But Hilbert’s impulse toward form at all costs can be, in less suited poems, a liability. Take “Scape,” in which the poet muses unironically about “a place remote and sunless” where “Golden Pisces diving to plunge at Pegasus, Aquarius recoiled before the vast Cetus” leave him with “nothing to drink, and nothing to burn” and “waiting, unaided, for meaning to emerge.” The strict formalism paired with the antiquarian impulse toward Ancient myth makes the poem feel dated, and it does nothing to counteract that judgement.
Or take “Demography,” in which the poet bitingly observes how “ATV’s start with a barrage of farts” now that “We’ve entered the land of Jesus, Jacuzzis, and jet skis” and “broad white asses,” where “We try to read while they blast New Country.” Though the poem tries to reverse its course (“They have five rowdy kids. We, none. We lose.”), the halfhearted reversal reads as an empty gesture, little more than one more sarcastic dig. The us-versus-them mentality is distasteful: this speaker—who speaks in rhyme and reads and knows the great myths—has little empathy for the redneck caricatures he presents. Instead they read as classist props for his literary self-presentation. To return to the Larkin comparison, it would be as if “Church Going” had only mocked the believers, without showing Larkin’s own powerful longing to be one of them.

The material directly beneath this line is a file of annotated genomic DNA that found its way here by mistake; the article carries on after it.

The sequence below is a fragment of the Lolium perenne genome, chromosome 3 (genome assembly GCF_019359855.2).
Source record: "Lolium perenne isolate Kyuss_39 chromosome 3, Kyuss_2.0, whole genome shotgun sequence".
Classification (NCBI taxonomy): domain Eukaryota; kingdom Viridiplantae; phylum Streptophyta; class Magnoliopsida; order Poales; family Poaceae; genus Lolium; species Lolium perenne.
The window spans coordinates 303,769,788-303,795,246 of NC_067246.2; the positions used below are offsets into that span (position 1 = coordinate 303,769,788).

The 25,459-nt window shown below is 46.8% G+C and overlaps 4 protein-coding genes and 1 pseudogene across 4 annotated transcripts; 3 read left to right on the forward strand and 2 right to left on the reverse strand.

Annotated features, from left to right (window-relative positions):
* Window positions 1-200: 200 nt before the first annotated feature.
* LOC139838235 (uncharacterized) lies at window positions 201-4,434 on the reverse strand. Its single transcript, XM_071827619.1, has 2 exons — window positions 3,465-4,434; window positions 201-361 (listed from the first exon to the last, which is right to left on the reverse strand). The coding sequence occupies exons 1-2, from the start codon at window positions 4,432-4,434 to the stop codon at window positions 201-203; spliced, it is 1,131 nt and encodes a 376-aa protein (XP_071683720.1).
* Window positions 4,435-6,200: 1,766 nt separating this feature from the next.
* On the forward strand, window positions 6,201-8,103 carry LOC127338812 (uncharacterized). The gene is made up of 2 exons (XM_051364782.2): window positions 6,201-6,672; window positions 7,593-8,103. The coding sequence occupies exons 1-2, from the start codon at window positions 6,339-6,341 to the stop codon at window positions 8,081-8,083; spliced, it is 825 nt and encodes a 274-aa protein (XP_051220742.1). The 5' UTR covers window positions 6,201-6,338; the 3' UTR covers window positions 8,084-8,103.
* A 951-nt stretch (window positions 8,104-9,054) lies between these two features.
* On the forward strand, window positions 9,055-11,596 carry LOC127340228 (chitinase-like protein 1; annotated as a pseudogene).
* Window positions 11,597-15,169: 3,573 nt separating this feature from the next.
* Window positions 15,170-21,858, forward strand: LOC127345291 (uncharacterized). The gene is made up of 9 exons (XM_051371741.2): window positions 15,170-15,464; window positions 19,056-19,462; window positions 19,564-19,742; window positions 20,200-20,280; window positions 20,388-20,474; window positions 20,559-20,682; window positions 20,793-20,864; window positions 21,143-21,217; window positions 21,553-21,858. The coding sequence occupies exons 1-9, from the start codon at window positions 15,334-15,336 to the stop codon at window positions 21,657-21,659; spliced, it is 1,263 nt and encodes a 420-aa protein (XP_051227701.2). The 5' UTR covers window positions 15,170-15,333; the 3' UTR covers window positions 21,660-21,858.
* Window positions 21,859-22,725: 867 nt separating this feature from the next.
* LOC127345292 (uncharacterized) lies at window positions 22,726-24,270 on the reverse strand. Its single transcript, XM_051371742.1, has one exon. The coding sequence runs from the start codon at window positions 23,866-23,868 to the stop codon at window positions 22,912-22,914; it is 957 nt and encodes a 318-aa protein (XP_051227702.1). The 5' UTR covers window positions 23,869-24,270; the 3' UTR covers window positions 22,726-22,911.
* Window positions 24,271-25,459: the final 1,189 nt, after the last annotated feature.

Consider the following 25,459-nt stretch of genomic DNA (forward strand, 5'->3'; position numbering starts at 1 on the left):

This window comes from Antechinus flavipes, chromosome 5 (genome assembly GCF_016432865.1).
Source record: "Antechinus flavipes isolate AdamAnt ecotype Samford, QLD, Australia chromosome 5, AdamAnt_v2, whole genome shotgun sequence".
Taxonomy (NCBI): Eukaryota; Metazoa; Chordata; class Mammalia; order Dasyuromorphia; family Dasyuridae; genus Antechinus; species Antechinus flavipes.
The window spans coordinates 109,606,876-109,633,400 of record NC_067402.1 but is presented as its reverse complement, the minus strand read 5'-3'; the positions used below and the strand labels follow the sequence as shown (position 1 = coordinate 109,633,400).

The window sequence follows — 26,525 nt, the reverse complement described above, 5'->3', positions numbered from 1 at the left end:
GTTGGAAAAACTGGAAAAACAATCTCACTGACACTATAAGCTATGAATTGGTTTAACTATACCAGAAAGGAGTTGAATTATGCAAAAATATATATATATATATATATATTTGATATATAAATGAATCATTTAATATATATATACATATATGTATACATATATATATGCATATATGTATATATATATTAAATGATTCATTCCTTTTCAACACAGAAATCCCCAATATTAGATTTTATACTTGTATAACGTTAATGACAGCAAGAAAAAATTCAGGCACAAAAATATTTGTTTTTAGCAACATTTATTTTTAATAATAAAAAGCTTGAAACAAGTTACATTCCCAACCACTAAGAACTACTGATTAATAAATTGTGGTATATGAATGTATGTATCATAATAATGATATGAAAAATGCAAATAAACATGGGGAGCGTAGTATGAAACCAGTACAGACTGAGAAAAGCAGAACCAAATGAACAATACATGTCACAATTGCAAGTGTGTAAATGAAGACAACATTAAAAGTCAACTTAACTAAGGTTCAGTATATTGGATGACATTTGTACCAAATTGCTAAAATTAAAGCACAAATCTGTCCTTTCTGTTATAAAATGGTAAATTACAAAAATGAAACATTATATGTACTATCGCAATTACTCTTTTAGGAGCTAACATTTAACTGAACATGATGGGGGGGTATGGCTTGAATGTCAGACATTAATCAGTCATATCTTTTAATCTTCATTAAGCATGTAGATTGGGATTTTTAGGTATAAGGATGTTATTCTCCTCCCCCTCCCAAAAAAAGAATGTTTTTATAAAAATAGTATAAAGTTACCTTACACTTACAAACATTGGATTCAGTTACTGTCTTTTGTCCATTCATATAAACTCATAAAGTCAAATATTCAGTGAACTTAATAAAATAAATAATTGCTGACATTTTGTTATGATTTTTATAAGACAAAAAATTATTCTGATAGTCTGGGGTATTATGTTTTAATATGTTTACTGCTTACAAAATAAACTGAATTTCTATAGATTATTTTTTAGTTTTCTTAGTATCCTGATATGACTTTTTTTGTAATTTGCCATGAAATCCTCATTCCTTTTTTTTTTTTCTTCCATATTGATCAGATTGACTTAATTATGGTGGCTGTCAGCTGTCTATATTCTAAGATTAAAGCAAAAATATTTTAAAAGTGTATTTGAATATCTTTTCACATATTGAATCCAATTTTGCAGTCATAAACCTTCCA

But to be clear, the errors of a handful of poems does not condemn the poet. Where “Demography” reads as a failure of empathy, “Results” reads as a success. The poem begins:
We are the ones who box the picks,
Superstitiously select each day
A birth hour or star sign, or random array.
We gladly invite this tax
on the unwise, on the desperate,
Because we feel as if we’re trapped
By snares laid that long ago snapped
Shut on us. We’re held with debt
That ankles us. We try to thrive,
caught in jobs we hate all week,
Return to costly houses at night, contrive
By all means to twist free…
The speaker knows well all the judgements against those who play the lottery—foolish, desperate, superstitious, and so on. And yet he still participates, and explains the deeply human impulses behind the unwise decision of those who choose to play, and the ways in which that decision is essentially forced by the capitalist framework in which we live. What else would we have the players do?
…So we seek
A way out. It’s easier to lose
Alongside millions, a promise small
As a speck, almost impossible
To believe. On top of what we choose,
What we spend and try to save,
It’s always there. It’s what we have.
Where the speaker of “Demography” sets himself against his fellow humans, the speaker of “Results” places himself firmly alongside them: “It’s easier to lose / Alongside millions.” We sense he’s no longer talking about the lottery alone, but rather a broader vision of the human condition: yes, we all existentially lose—but at least we do it together. That camaraderie born of loss, if nothing else, is “always there. It’s what we have.” The closing of the poem, like all Hilbert’s best work, shows us the beauty in our failings. Despite its missteps, Hilbert’s Caligulan stands as proof that the formalist tradition is alive and well.
J.G. McClure’s work appears in Gettysburg Review, Green Mountains Review, Colorado Review, The Pinch, and The Southern Poetry Anthology, among others. He has an MFA from the University of California-Irvine and is at work on his first collection. See more at jgmcclure.weebly.com.